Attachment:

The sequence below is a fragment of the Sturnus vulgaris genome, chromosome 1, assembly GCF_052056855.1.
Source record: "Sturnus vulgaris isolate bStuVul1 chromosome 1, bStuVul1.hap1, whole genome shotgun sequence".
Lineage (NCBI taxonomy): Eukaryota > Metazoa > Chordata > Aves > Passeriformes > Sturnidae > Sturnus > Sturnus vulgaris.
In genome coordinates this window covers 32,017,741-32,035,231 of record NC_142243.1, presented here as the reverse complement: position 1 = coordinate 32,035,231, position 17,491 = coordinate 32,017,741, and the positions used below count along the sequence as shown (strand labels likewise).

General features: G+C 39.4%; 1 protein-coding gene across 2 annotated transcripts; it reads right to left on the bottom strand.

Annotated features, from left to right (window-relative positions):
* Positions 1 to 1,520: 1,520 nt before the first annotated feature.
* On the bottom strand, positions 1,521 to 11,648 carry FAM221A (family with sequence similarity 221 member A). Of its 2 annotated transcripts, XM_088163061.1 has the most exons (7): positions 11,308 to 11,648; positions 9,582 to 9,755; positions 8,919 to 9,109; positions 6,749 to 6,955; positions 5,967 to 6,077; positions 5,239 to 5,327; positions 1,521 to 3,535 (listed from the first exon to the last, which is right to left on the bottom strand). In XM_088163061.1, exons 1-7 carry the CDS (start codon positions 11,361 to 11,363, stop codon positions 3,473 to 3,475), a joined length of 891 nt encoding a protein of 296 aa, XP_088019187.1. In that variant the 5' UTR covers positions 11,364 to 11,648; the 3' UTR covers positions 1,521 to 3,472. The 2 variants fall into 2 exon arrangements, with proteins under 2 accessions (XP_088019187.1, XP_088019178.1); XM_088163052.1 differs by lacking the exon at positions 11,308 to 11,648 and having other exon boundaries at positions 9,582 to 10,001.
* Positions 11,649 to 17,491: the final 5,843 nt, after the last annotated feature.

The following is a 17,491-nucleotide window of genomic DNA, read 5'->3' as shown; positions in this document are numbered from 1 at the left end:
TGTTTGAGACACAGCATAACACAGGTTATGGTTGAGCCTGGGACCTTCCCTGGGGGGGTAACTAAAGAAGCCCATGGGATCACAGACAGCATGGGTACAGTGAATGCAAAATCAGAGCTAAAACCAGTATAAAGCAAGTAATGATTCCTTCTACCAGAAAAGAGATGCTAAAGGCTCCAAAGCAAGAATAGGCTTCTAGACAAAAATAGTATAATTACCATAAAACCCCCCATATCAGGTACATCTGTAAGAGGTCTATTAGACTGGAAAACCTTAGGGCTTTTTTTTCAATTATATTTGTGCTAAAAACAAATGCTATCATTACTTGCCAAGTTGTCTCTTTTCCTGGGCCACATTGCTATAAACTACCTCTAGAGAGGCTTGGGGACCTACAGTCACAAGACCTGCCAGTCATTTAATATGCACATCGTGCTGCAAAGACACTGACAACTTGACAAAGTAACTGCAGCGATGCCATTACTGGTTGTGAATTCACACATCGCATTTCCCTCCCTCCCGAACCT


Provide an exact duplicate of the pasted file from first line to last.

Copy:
The sequence below is a fragment of the Sturnus vulgaris genome, chromosome 1, assembly GCF_052056855.1.
Source record: "Sturnus vulgaris isolate bStuVul1 chromosome 1, bStuVul1.hap1, whole genome shotgun sequence".
Lineage (NCBI taxonomy): Eukaryota > Metazoa > Chordata > Aves > Passeriformes > Sturnidae > Sturnus > Sturnus vulgaris.
In genome coordinates this window covers 32,017,741-32,035,231 of record NC_142243.1, presented here as the reverse complement: position 1 = coordinate 32,035,231, position 17,491 = coordinate 32,017,741, and the positions used below count along the sequence as shown (strand labels likewise).

General features: G+C 39.4%; 1 protein-coding gene across 2 annotated transcripts; it reads right to left on the bottom strand.

Annotated features, from left to right (window-relative positions):
* Positions 1 to 1,520: 1,520 nt before the first annotated feature.
* On the bottom strand, positions 1,521 to 11,648 carry FAM221A (family with sequence similarity 221 member A). Of its 2 annotated transcripts, XM_088163061.1 has the most exons (7): positions 11,308 to 11,648; positions 9,582 to 9,755; positions 8,919 to 9,109; positions 6,749 to 6,955; positions 5,967 to 6,077; positions 5,239 to 5,327; positions 1,521 to 3,535 (listed from the first exon to the last, which is right to left on the bottom strand). In XM_088163061.1, exons 1-7 carry the CDS (start codon positions 11,361 to 11,363, stop codon positions 3,473 to 3,475), a joined length of 891 nt encoding a protein of 296 aa, XP_088019187.1. In that variant the 5' UTR covers positions 11,364 to 11,648; the 3' UTR covers positions 1,521 to 3,472. The 2 variants fall into 2 exon arrangements, with proteins under 2 accessions (XP_088019187.1, XP_088019178.1); XM_088163052.1 differs by lacking the exon at positions 11,308 to 11,648 and having other exon boundaries at positions 9,582 to 10,001.
* Positions 11,649 to 17,491: the final 5,843 nt, after the last annotated feature.

The following is a 17,491-nucleotide window of genomic DNA, read 5'->3' as shown; positions in this document are numbered from 1 at the left end:
TGTTTGAGACACAGCATAACACAGGTTATGGTTGAGCCTGGGACCTTCCCTGGGGGGGTAACTAAAGAAGCCCATGGGATCACAGACAGCATGGGTACAGTGAATGCAAAATCAGAGCTAAAACCAGTATAAAGCAAGTAATGATTCCTTCTACCAGAAAAGAGATGCTAAAGGCTCCAAAGCAAGAATAGGCTTCTAGACAAAAATAGTATAATTACCATAAAACCCCCCATATCAGGTACATCTGTAAGAGGTCTATTAGACTGGAAAACCTTAGGGCTTTTTTTTCAATTATATTTGTGCTAAAAACAAATGCTATCATTACTTGCCAAGTTGTCTCTTTTCCTGGGCCACATTGCTATAAACTACCTCTAGAGAGGCTTGGGGACCTACAGTCACAAGACCTGCCAGTCATTTAATATGCACATCGTGCTGCAAAGACACTGACAACTTGACAAAGTAACTGCAGCGATGCCATTACTGGTTGTGAATTCACACATCGCATTTCCCTCCCTCCCGAACCT